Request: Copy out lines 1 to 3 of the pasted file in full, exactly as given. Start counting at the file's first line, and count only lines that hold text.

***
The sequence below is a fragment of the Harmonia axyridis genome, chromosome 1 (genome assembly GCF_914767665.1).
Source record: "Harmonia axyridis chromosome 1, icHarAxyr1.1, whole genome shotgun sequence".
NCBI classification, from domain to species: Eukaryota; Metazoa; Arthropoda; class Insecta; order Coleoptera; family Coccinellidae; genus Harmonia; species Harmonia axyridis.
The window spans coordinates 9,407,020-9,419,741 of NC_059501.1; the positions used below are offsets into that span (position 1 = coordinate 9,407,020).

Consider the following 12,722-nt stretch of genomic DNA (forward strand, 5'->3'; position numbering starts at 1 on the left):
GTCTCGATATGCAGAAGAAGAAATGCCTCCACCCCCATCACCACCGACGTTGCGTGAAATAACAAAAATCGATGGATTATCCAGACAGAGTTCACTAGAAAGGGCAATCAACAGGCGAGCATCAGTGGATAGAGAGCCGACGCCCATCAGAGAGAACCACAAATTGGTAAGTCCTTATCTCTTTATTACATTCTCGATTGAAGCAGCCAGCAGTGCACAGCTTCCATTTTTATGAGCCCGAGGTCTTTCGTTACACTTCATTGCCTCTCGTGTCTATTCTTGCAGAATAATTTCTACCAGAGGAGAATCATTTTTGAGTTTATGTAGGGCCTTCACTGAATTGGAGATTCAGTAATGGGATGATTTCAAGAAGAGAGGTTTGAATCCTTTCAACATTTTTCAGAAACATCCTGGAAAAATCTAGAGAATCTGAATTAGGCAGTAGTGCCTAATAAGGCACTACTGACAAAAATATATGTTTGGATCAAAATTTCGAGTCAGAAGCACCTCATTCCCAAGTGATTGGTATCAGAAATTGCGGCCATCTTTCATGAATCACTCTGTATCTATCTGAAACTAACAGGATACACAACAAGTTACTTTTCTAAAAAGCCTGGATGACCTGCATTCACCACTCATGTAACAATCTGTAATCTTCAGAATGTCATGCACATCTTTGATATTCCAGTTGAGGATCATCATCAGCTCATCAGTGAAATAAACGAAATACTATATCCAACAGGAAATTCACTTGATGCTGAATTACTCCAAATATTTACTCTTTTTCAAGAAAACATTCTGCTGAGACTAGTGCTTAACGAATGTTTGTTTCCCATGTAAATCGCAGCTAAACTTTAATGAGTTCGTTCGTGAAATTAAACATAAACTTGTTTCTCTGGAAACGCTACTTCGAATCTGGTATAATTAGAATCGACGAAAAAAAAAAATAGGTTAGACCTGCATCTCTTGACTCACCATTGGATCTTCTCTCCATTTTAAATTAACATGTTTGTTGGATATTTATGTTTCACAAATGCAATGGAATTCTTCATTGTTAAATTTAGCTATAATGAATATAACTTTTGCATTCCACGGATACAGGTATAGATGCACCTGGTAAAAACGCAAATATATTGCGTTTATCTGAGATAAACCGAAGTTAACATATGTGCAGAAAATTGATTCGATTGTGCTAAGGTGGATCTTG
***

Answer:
The sequence below is a fragment of the Harmonia axyridis genome, chromosome 1 (genome assembly GCF_914767665.1).
Source record: "Harmonia axyridis chromosome 1, icHarAxyr1.1, whole genome shotgun sequence".
NCBI classification, from domain to species: Eukaryota; Metazoa; Arthropoda; class Insecta; order Coleoptera; family Coccinellidae; genus Harmonia; species Harmonia axyridis.